Land Commissioner George P. Bush linked the shooting with “white terrorism,” while U.S. Sen. Ted Cruz called it a “heinous act of terrorism and white supremacy.”
Some of Texas’ Republican leaders are saying in explicit terms that the tragic massacre in El Paso was racially motivated — and in one instance, characterizing it as part of a rise in “white terrorism.”
Authorities are investigating a hate-filled manifesto that appeared online shortly before a gunman opened fire Saturday at a crowded Walmart in El Paso, killing 20 people and injuring at least two dozen more. The document warned of a “Hispanic invasion of Texas” amid other racist and xenophobic rhetoric.
Land Commissioner George P. Bush, whose mother is a Mexican immigrant, was the first statewide official to speak plainly about the apparent link. In a statement Saturday night, Bush said the country’s counterterrorism efforts “should include standing firm against white terrorism here in the US.”
“There now have been multiple attacks from self-declared white terrorists here in the US in the last several months,” Bush said. “This is a real and present threat that we must all denounce and defeat.”
On Sunday afternoon, another statewide official of Hispanic descent, U.S. Sen. Ted Cruz, issued a statement that also dealt unambiguously with the gunman’s apparently racial motive.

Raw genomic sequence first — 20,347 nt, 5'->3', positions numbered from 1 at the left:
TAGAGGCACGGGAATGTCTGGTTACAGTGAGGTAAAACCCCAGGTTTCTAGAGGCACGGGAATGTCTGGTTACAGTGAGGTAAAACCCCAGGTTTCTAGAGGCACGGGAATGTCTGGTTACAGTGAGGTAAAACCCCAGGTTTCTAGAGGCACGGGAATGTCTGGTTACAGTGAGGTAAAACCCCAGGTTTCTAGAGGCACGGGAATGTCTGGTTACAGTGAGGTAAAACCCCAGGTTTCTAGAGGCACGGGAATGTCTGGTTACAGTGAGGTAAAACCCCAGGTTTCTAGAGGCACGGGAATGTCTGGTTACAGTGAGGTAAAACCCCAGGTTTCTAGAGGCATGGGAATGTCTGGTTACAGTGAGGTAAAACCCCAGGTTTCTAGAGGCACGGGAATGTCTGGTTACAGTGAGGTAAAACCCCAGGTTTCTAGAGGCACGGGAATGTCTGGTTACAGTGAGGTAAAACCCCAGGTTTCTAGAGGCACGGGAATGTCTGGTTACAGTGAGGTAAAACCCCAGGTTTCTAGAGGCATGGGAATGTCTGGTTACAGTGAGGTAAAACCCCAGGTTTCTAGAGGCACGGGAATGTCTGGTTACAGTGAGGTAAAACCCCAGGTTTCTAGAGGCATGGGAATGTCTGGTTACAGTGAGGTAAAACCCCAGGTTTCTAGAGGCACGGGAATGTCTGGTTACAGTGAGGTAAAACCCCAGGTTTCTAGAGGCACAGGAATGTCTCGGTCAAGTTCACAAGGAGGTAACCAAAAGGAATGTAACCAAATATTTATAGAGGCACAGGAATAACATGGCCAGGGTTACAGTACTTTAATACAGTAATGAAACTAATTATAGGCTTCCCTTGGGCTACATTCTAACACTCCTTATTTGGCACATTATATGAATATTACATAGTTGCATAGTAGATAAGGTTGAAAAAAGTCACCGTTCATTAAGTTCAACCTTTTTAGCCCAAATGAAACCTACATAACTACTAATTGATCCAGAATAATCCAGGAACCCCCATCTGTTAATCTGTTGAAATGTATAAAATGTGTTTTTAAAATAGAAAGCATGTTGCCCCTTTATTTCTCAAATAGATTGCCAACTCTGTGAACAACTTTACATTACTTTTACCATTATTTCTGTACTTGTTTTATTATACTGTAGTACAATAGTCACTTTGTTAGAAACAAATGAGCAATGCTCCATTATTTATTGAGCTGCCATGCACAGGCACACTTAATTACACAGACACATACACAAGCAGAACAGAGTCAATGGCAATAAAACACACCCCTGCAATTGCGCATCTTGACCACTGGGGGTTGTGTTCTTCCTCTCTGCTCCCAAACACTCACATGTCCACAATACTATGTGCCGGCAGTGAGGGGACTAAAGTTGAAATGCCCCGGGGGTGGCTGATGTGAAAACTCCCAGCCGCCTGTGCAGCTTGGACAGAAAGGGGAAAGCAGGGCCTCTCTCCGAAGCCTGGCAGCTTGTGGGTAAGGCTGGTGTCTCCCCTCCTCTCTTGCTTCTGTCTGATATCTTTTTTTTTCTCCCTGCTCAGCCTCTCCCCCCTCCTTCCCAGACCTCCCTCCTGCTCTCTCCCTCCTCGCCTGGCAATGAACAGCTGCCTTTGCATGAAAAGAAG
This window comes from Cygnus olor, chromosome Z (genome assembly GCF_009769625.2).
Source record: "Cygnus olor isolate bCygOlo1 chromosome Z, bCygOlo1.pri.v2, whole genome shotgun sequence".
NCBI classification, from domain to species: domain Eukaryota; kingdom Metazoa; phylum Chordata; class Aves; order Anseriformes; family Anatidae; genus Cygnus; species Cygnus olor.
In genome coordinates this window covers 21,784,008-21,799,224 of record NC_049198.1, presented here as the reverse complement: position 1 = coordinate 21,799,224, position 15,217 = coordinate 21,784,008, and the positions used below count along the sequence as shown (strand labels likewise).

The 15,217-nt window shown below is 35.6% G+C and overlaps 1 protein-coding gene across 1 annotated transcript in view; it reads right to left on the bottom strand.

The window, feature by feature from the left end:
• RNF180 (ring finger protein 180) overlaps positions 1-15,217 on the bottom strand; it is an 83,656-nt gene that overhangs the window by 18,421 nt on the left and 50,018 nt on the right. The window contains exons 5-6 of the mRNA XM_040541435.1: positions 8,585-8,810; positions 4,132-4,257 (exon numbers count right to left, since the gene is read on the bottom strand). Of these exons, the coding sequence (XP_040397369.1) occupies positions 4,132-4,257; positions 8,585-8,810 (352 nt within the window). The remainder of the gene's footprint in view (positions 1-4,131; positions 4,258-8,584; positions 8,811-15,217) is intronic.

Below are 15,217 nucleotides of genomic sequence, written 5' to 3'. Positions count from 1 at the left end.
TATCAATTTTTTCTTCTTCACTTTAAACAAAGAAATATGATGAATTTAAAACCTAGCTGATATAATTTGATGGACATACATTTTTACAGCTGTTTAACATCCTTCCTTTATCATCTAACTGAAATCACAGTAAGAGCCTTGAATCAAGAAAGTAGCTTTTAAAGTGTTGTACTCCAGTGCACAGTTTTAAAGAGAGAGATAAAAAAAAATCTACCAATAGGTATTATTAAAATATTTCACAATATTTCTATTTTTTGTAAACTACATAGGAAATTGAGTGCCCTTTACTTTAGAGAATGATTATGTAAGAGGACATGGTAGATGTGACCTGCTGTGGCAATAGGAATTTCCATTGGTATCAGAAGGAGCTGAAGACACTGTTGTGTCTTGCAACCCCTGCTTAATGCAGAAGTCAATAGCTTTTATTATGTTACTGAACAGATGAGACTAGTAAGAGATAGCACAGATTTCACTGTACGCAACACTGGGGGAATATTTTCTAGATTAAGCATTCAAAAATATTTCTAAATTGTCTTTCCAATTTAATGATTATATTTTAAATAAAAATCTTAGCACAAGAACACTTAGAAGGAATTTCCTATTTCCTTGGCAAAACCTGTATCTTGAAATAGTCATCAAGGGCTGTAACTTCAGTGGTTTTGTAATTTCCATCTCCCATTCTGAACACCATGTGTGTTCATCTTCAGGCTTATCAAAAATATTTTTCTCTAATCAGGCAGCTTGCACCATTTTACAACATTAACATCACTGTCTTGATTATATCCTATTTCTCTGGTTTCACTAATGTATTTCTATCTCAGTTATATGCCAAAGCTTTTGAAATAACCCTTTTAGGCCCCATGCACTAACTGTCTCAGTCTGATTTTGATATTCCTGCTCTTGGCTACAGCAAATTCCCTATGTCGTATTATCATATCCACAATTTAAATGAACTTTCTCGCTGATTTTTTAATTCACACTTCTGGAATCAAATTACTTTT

“As the son of a Cuban immigrant, I am deeply horrified by the hateful anti-Hispanic bigotry expressed in the shooter’s so-called ‘manifesto,'” Cruz said, labeling the shooting a “heinous act of terrorism and white supremacy.”
By bluntly acknowledging race’s apparent role in the shooting, the statements by Cruz and Bush were different from initial comments by other statewide elected officials including the state’s senior U.S. senator, John Cornyn, as well as Gov. Greg Abbott and Lt. Gov. Dan Patrick. Abbott emphasized mental health in the immediate aftermath of the shooting Saturday evening, while Patrick decried cultural factors — such as violent video games — in a Fox News interview Sunday morning. He did say the shooting was “obviously a hate crime, I think, in my view, against immigrants.”
The Cruz and Bush statements were notable from a party that has struggled to gain the support of minority groups in Texas, particularly the ascendant Latino community. Both Bush and Cruz have previously advocated for a Texas GOP that works harder to attract those voters, though they have also embraced a president, Donald Trump, whose actions and language have deeply alienated them.
Neither Bush nor Cruz mentioned the president in their statements. Texas Democrats were far more unflinching in drawing the connection following the shooting, with Beto O’Rourke, the presidential candidate and former El Paso congressman, saying Trump “had a lot to do with what happened in El Paso.”
On Sunday afternoon, the Texas Democratic Party issued a statement pressing state Republicans to do more to fight hate in their own ranks.
“The Texas Democratic Party calls on the Republican Party of Texas, its leadership, and its elected officials to eradicate white supremacist language from their discourse,” the party’s statement said. “We call on the Republican establishment to work with Texas Democrats and pass real solutions to end gun violence and defeat systemic racism in our society.”